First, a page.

You are more than 50% more likely to be killed in a highway fatality in Tennessee than the national average per capita and 30% more likely for miles travelled. While this is a scary statistic it equates to 15 deaths per 100,000 people, while the national average is only 10. With almost 170,000 reported accidents in 2014, almost 27% of the accidents reported included injuries or fatalities. If you are in an accident in Tennessee, most often it will include property damage only, but 1 in 4 accidents will involve an injury. With the average driver experiencing up to 4 accidents in their lifetime you should be prepared for this eventuality.
Knowing what to do in a car accident in Tennessee requires that you know how to respond at the time of the accident and the critical hours directly after the accident. When you are in a car accident, the stress of the situation can often lead you to make mistakes that may hamper your ability to win a claim or avoid fault.
In an accident the first step is to ascertain if anyone in your vehicle is injured. If there are injuries, call for emergency services immediately and try to offer first aid. If there are no injuries be sure to move your vehicle out of the flow of traffic for two reasons, to avoid further collisions and allow traffic to move again. Once you have taken care of yourself and your passengers find out if other pedestrians or occupants of the other vehicle are injured and apply the same procedure of first aid.
If there no injuries or minor injuries make sure to survey the scene of the accident yourself to assess the possible reasons for the accident and who might be at fault but be sure not to admit fault while at the scene of the accident, even to an enforcement officer. You can always make a statement with legal representation present. This can often help mitigate your fault percentage which can make a huge difference in these cases. At the scene take pictures of the damage and the scene of the accident to aid in the investigation. Also be sure to exchange information with all those at the scene in case you need witnesses.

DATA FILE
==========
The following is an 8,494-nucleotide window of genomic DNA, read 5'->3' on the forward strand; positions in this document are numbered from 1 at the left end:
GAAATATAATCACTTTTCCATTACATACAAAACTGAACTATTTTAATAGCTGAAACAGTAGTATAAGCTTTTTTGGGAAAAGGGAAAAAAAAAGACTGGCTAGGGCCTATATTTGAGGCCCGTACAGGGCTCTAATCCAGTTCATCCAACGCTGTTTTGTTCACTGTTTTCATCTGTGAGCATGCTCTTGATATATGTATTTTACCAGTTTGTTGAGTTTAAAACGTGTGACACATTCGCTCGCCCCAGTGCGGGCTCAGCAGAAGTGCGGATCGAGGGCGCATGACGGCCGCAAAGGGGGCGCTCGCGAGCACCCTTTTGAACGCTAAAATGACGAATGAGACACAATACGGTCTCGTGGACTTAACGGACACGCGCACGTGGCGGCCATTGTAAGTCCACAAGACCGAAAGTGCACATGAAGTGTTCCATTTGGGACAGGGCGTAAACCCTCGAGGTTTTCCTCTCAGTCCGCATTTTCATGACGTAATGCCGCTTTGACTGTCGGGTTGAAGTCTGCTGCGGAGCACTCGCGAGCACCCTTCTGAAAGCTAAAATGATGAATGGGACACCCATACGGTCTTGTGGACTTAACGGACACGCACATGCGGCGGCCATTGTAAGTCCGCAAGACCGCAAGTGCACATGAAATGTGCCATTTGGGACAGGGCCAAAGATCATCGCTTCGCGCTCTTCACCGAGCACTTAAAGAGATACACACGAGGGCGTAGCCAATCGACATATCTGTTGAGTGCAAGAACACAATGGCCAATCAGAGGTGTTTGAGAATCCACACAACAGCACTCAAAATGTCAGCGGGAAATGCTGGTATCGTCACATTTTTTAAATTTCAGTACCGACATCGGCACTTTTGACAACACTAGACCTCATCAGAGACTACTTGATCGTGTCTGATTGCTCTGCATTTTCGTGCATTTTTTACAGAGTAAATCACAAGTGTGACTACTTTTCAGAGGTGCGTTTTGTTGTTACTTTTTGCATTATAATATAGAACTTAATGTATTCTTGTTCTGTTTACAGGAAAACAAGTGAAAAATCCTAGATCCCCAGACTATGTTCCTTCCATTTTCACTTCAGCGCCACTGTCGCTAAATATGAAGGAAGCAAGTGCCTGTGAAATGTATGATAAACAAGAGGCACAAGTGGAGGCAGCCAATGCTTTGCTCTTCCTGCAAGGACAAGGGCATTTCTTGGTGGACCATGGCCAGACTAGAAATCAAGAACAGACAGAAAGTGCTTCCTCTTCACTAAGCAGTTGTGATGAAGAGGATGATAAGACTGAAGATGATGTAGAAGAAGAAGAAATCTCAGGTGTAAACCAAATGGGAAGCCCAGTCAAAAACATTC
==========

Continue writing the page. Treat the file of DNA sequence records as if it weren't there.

Modified Comparative Fault Rule
In Tennessee, you are bound by the modified comparative fault rule, especially in litigated cases, but it is often used in insurance settlements as well. Essentially, as long as you are under 50% at fault you can recover damages from an accident. However, your own claim will be reduced by the same percentage of fault you are assigned. So a $10,000 settlement or court award may only be $8,000 if you are assigned 20% of the fault. This fault could be assigned for an improperly maintained vehicle, failing to stop, distracted driving and a number of other issues.
Twelve in Twelve
The Tennessee Department of Safety (DOS) monitors your driving record for traffic infractions, if you receive 12 demerit points for traffic violations in twelve months you may incur a license suspension. You will be notified of an impending proposed suspension hearing where you can contest the suspension.
Reinstatement after Court DUI
Tennessee is one of the few states that only allow reinstatement of your license once you have satisfied, met and paid your criminal court penalties. Upon conviction of a DUI, your license is automatically revoked.
Court awarded penalties include jail time up to 1 day less a year up to the 3rd offense and 1 year for a 4th offense, the forfeiture of your vehicle on 2nd and subsequent offenses, fines up to $15,000 and license suspension up to 10 years on 3rd and 4th offenses, but still 1 years even for your first offense. Penalties are harsh in Tennessee for DUI and you may still incur a DUI charge under the 0.08% BAC limit if your driving is thought to be impaired. An implied consent law also in effect ensures license suspension if you refuse chemical testing.